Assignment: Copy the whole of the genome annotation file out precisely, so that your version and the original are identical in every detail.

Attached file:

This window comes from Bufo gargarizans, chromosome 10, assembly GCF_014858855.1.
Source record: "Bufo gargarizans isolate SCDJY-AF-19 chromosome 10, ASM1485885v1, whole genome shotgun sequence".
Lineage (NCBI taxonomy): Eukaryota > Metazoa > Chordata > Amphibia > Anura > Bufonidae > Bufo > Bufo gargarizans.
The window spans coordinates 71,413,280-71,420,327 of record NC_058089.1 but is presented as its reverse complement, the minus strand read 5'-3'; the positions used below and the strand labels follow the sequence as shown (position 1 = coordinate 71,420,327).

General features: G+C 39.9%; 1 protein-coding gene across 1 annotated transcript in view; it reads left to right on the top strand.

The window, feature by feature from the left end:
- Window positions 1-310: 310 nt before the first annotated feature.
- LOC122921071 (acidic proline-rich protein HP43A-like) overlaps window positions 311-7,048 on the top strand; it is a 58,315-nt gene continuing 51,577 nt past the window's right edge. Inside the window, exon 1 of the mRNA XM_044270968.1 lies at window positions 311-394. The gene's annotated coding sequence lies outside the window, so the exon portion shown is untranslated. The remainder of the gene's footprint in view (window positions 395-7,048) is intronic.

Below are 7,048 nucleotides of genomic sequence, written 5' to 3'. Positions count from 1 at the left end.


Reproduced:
This window comes from Bufo gargarizans, chromosome 10, assembly GCF_014858855.1.
Source record: "Bufo gargarizans isolate SCDJY-AF-19 chromosome 10, ASM1485885v1, whole genome shotgun sequence".
Lineage (NCBI taxonomy): Eukaryota > Metazoa > Chordata > Amphibia > Anura > Bufonidae > Bufo > Bufo gargarizans.
The window spans coordinates 71,413,280-71,420,327 of record NC_058089.1 but is presented as its reverse complement, the minus strand read 5'-3'; the positions used below and the strand labels follow the sequence as shown (position 1 = coordinate 71,420,327).

General features: G+C 39.9%; 1 protein-coding gene across 1 annotated transcript in view; it reads left to right on the top strand.

The window, feature by feature from the left end:
- Window positions 1-310: 310 nt before the first annotated feature.
- LOC122921071 (acidic proline-rich protein HP43A-like) overlaps window positions 311-7,048 on the top strand; it is a 58,315-nt gene continuing 51,577 nt past the window's right edge. Inside the window, exon 1 of the mRNA XM_044270968.1 lies at window positions 311-394. The gene's annotated coding sequence lies outside the window, so the exon portion shown is untranslated. The remainder of the gene's footprint in view (window positions 395-7,048) is intronic.

Below are 7,048 nucleotides of genomic sequence, written 5' to 3'. Positions count from 1 at the left end.